Many generations make the mistake of assuming that the values, habits and traditions that are so clear to them will just naturally percolate down to their children and grandchildren.  Thus they lack the urgency of actually teaching those foundational principles to the next generation.  Moses counsels that the most important thing to be inculcated into the minds of the young is the word of God – in his case the particulars of the covenant God had made with them forty years prior at Mt. Sinai.  He says that constant conversation, reminder and application of these things is necessary to mold and shape future generations of believers.  If this does not happen, clueless and arrogant novices will cast off the “old” as antiquated and irrelevant and seek out the intriguing, unproven and unwise. 

Did Israel take Moses’ words to heart?  Joshua had the best OJT (“on the job training”) one can imagine:  being Moses’ protégé and chief assistant during the exodus, the sojourn at Sinai and in the wilderness wandering.  Joshua observed Moses up close, fought battles, saw God’s miraculous manifestations, etc.  He also witnessed firsthand a generation of faithless, ungrateful, complaining brethren who were doomed to death in a barren wasteland because of unbelief.  Joshua well-epitomized the life of strenuous and stressful servitude that faith in God sometimes brings, and he was just as resolute at the end of it as he was at the beginning:  “Choose for yourselves this day whom you will serve … But as for me and my house, we  will serve the Lord (Jsh 24:15).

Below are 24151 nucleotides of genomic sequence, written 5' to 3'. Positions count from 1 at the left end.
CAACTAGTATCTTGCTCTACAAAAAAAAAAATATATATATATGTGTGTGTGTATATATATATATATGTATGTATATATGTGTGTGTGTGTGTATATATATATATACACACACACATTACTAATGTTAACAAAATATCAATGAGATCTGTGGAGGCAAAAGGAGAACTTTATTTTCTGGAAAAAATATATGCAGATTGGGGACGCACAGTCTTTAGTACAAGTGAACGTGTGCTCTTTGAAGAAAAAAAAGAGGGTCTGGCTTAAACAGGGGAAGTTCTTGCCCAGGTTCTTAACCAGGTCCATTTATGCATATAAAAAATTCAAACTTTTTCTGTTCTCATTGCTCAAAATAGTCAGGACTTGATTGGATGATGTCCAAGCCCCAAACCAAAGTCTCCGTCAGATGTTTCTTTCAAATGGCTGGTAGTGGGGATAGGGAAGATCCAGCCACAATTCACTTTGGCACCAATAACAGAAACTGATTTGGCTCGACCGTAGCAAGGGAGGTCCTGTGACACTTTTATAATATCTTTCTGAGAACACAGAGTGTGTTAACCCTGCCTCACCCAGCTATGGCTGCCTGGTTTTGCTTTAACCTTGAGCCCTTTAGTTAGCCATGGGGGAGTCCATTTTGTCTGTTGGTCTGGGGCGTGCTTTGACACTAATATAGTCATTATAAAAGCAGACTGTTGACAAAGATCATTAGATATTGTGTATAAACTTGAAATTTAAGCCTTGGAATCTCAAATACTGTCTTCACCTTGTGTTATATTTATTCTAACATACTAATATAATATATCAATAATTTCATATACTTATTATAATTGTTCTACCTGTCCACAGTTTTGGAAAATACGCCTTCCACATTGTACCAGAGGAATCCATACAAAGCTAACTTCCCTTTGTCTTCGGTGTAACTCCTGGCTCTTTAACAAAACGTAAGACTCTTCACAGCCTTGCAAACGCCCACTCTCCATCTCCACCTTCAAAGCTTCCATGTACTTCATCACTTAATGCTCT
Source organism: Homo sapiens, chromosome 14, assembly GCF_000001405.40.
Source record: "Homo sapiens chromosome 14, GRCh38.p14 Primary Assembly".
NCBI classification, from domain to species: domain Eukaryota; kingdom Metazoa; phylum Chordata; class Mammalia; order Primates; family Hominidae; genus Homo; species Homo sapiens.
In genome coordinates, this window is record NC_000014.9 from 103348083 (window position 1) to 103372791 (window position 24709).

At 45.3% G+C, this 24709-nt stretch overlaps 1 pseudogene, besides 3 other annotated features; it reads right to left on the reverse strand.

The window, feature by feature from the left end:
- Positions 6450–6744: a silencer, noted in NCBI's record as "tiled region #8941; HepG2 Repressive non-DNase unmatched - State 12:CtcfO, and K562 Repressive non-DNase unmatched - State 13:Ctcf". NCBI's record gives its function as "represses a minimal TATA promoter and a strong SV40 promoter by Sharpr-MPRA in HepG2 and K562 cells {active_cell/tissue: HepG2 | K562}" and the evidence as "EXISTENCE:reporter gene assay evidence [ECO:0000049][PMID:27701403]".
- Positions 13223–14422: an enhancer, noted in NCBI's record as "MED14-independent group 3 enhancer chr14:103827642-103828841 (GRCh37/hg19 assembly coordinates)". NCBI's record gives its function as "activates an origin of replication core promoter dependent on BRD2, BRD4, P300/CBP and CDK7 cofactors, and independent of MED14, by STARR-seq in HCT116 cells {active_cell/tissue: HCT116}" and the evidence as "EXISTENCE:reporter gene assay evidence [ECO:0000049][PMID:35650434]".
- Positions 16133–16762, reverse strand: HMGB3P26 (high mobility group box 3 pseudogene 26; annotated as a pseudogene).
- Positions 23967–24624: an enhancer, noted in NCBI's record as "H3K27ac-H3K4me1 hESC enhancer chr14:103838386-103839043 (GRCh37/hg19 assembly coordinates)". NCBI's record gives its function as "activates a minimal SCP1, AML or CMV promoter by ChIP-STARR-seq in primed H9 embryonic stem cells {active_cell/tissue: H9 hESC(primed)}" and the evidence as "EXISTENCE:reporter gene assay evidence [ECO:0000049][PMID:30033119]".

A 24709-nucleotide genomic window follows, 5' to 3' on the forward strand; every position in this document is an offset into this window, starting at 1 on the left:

In response to his challenge, the people insisted that they would serve the Lord as well and they renewed their covenant with God, saying, “‘The Lord our God we will serve, and His voice we will obey.’  So Joshua made a covenant with the people that day, and made for them a statue and an ordinance in Shechem.  Then Joshua wrote these words in the book of the Law of God …” (Jsh 24:24-26).